Monday, May 4, 2015

Icon Key, 3/30/86 & 3/31/86

Icon Key

I use the following icons in this book; here’s what they mean.

Fuck This! Wrong thinking, bad ideas.

Seeds for Germination: Ideas that penetrated my subconscious and later had an impact on my life.

Upon Reflection: Seeing my actions from a distance has helped me gain a clearer understanding of what was happening in different situations.

Fun Size History: A quick overview meant to aid in the understanding of the diary.

3/30/86, Sunday

The flight boarded late but we’re finally on the plane. At last on my way to Nicaragua! I’m so excited that even though almost everyone on the plane is sleeping I can’t keep my eyelids shut. It’s almost 1:00am and I’m really tired but I can’t settle down.

A few minutes ago I put my head back and closed my eyes trying to relax and doze but I heard the two men behind me talking. I know it’s rude to listen but their conversation drew me in. I heard an inquisitive traveler ask his neighbor where he was heading.

“I’m catching a connecting flight down to Central America,” the neighbor replied. 

I, too was catching a connecting flight to Central America, so his response piqued my interest. I was tempted to turn around and make friends with him right away. Maybe he was going to the Nica school, too! Thank god for the little bit of impulse control that kept me from doing that. The inquisitive traveler continued asking questions.

“What takes you to Central America?”

“I’m on assignment. We’re doing some training down there in Honduras and Nicaragua.”

I realized that the man behind me was going to work with the Contras. I was on my way to help the Sandinistas, he was on his way to train their killers.

3/31/86, Monday

On the flight from Houston to Nicaragua I finally dozed a bit but I never really fell asleep, so I arrived in Managua groggy, somewhat dazed, and sticky after a passenger spilled her orange juice on me. I hate being sticky.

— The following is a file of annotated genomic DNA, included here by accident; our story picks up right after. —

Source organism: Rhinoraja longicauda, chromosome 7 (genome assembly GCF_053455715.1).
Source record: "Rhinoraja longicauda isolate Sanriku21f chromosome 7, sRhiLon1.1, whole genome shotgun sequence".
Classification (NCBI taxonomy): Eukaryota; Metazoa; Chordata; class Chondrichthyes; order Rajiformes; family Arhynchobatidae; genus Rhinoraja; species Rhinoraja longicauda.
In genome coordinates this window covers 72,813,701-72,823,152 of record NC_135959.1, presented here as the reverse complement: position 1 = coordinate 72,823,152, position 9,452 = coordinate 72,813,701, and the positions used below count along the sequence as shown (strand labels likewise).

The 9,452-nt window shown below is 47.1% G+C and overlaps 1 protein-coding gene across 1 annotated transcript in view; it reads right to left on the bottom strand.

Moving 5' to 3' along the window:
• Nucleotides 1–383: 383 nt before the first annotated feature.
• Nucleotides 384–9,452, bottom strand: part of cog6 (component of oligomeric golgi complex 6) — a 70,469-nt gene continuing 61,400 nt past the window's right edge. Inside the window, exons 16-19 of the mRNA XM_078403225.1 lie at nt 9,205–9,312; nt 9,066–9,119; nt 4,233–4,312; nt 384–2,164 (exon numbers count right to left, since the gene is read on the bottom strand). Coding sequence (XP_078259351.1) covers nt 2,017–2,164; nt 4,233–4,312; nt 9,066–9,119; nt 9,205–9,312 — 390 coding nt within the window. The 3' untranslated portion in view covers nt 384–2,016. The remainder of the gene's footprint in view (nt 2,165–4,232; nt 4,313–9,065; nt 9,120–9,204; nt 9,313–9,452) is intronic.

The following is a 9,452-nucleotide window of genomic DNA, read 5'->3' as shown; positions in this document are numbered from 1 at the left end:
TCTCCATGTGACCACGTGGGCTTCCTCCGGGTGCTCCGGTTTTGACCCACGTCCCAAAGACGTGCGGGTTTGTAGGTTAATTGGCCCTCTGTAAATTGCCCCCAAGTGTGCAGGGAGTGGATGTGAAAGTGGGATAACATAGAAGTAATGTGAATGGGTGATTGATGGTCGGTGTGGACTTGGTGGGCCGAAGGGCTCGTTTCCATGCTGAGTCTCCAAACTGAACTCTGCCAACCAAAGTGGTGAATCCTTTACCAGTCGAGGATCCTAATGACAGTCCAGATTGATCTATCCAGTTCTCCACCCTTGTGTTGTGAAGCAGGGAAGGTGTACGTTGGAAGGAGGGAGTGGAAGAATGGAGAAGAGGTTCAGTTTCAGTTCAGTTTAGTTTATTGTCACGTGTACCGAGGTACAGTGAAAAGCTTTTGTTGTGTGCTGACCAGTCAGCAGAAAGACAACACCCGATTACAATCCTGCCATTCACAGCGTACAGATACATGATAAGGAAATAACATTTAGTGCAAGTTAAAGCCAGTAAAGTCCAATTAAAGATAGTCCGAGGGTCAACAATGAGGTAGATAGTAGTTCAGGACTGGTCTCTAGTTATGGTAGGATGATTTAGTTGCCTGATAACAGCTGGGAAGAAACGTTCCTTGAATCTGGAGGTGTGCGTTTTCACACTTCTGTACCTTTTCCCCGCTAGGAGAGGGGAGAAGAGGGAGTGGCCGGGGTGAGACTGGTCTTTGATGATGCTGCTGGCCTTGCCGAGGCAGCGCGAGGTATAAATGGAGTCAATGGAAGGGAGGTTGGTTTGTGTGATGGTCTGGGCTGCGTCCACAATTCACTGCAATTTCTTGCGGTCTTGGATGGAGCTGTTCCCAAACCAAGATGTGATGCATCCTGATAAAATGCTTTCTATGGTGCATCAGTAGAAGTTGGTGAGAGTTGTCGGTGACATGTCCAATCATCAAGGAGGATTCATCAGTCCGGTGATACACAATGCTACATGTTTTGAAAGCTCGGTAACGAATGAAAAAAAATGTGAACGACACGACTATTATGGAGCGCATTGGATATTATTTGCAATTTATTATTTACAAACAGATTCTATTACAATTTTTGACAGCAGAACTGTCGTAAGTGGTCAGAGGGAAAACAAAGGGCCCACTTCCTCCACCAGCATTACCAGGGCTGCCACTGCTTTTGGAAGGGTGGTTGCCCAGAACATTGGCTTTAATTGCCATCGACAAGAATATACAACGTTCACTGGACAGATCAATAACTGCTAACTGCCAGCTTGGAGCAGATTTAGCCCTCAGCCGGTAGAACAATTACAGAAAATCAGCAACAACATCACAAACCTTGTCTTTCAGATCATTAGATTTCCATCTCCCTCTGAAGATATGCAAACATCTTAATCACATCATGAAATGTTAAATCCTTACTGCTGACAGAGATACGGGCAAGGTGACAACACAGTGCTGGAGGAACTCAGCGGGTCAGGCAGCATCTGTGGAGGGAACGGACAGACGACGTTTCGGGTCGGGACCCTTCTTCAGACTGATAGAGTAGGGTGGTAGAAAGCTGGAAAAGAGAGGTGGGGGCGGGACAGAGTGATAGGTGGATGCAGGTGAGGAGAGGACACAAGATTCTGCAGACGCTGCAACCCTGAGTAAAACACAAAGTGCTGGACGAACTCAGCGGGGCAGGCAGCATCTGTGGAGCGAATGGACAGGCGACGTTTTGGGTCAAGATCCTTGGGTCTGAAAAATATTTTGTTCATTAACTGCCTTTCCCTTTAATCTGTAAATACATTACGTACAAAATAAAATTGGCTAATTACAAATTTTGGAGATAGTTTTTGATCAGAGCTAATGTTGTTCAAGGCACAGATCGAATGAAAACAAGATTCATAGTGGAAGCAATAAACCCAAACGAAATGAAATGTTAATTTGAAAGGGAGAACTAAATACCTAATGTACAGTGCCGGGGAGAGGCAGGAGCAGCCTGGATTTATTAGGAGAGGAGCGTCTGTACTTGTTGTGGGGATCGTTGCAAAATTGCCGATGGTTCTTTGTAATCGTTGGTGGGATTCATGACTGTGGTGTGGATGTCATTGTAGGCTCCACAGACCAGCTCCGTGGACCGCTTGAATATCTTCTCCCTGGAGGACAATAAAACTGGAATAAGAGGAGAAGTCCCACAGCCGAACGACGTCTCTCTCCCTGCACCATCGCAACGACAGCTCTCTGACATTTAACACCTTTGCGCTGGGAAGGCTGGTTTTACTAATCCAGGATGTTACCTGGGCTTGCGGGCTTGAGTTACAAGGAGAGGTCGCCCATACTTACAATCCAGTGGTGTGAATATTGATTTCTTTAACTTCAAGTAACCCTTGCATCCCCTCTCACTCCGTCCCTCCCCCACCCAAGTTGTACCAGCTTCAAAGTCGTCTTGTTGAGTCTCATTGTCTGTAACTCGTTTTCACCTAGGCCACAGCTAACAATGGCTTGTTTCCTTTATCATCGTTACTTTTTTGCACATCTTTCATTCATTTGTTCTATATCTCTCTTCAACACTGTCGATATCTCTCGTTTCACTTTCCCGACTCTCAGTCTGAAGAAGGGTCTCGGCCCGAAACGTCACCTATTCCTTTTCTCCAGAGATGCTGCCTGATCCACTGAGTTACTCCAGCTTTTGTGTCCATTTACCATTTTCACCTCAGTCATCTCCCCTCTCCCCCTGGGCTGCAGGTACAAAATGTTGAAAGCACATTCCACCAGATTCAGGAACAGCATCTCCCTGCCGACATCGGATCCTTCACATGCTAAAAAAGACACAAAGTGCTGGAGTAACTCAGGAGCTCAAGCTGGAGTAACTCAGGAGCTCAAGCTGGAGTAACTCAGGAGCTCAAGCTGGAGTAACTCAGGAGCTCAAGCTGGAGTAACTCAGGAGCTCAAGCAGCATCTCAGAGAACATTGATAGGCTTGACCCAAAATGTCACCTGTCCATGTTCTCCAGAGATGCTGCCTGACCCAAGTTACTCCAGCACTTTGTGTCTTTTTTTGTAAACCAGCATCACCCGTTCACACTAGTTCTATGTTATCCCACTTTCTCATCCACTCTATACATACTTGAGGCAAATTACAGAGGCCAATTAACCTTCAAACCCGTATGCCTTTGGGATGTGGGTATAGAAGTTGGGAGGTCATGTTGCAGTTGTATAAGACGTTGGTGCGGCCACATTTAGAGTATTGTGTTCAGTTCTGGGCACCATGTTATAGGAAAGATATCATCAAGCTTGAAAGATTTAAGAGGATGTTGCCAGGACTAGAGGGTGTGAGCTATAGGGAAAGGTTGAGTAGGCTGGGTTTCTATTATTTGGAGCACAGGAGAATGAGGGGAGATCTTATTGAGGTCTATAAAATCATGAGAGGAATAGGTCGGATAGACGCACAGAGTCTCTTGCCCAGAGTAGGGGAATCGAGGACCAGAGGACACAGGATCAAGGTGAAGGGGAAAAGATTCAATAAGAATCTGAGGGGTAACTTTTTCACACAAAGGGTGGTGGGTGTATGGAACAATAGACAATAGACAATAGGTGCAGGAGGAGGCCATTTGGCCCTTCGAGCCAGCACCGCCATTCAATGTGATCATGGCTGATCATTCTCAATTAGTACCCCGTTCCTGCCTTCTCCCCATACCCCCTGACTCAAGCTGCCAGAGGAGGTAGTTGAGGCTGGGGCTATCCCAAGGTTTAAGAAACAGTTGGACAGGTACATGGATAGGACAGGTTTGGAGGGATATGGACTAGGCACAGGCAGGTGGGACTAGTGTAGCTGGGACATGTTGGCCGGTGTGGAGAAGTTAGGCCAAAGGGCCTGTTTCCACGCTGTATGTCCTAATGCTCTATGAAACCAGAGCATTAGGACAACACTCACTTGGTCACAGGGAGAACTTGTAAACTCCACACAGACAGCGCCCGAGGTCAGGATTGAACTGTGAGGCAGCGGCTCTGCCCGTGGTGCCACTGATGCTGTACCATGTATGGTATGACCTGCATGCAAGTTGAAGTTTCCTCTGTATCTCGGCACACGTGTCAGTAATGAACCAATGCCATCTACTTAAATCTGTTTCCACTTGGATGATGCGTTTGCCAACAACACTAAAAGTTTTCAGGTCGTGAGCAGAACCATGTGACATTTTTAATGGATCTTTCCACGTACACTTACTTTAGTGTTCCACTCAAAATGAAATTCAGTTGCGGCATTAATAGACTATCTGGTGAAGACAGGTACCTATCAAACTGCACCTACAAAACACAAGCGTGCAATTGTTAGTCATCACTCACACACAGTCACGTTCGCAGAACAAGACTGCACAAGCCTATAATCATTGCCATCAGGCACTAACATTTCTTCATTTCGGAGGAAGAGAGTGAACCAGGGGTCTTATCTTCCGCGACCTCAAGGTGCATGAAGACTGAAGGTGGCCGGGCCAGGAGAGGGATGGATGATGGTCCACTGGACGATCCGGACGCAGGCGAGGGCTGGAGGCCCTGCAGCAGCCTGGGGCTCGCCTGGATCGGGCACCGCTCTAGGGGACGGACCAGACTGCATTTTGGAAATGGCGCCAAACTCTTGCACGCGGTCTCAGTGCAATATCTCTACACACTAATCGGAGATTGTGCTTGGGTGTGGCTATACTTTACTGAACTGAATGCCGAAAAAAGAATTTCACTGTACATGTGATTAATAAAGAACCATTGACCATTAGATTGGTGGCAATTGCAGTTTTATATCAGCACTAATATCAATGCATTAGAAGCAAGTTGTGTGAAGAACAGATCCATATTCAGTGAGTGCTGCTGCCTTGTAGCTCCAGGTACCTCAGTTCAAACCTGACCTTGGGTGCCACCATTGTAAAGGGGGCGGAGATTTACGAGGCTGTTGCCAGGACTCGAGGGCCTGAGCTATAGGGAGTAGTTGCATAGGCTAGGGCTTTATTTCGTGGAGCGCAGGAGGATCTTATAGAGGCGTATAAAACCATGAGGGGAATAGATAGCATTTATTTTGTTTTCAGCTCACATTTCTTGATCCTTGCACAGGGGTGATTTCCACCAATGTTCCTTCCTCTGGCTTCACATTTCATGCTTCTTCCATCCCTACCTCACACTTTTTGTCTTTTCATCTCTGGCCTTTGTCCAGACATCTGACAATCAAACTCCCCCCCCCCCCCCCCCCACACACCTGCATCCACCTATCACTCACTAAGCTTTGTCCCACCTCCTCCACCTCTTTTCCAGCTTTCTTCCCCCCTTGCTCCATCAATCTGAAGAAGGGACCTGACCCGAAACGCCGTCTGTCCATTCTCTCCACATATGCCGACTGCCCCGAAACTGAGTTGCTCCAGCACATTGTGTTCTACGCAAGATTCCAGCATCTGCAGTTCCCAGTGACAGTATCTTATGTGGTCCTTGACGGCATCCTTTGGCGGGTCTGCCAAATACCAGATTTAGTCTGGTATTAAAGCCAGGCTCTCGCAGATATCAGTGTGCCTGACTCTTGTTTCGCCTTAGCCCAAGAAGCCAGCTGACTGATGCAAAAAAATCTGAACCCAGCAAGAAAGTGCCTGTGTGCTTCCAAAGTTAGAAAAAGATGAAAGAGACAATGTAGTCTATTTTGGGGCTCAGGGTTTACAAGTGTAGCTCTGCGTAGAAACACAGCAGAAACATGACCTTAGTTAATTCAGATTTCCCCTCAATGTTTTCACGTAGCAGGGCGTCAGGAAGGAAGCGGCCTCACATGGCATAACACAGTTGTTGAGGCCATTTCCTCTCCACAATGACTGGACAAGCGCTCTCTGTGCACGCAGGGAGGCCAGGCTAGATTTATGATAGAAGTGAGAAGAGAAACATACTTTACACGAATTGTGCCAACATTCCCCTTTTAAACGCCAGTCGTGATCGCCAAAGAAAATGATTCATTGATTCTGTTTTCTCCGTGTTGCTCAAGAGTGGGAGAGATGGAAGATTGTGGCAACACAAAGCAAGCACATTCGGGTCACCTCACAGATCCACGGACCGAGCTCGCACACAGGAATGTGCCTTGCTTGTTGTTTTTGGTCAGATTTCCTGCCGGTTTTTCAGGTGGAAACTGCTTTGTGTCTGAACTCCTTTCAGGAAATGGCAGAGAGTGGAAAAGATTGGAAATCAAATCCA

Managua airport is tiny, the size of a small town airport in the U.S. but it was teeming with soldiers, all carrying automatic rifles. I was already disoriented and this was completely intimidating to me. I’m not used to being interrogated by armed soldiers. It snapped me into the reality of this place. This is a country at war.

I walked out into the waiting area hoping to see a representative from the school but nobody was there. I walked all over the small airport but I couldn't find any Escuela Nica personnel and after awhile I started to worry that the whole school for internationalists was one big scam and that now I’d be stranded in a foreign country where I didn't know a soul.

I sat on a bench, waiting and hoping someone would show up. I felt like I was dreaming but I started to plan what I would do if I had to make it work on my own. I figured I could grab a taxi and get myself to a hotel and then try to sort it out. Luckily, the rep from Escuela Nica finally did show up. He was half an hour late but I was so happy to see him that I didn't care!

Now I’m suffering from serious culture shock. Driving through Managua for the first time really makes me feel as though I haven’t seen much of the world. I've been to Europe and I've traveled all over Mexico but only as a tourist going to museums or historical sites...not like this. This is not a place for tourists. 

Everywhere you look there are battle scars: the skeletons of bombed buildings, facades left standing over the ruins of old factories, warehouses and office buildings that have been reduced to piles of rubble. Nothing is new, everything looks ancient or on the verge of breaking down. Sidewalks crowded with people, waiting to catch a ride on buses already groaning under the burden of even more people hanging off the sides and riding on top. 
Hitchhikers trying to catch a ride on military trucks. And poverty everywhere.

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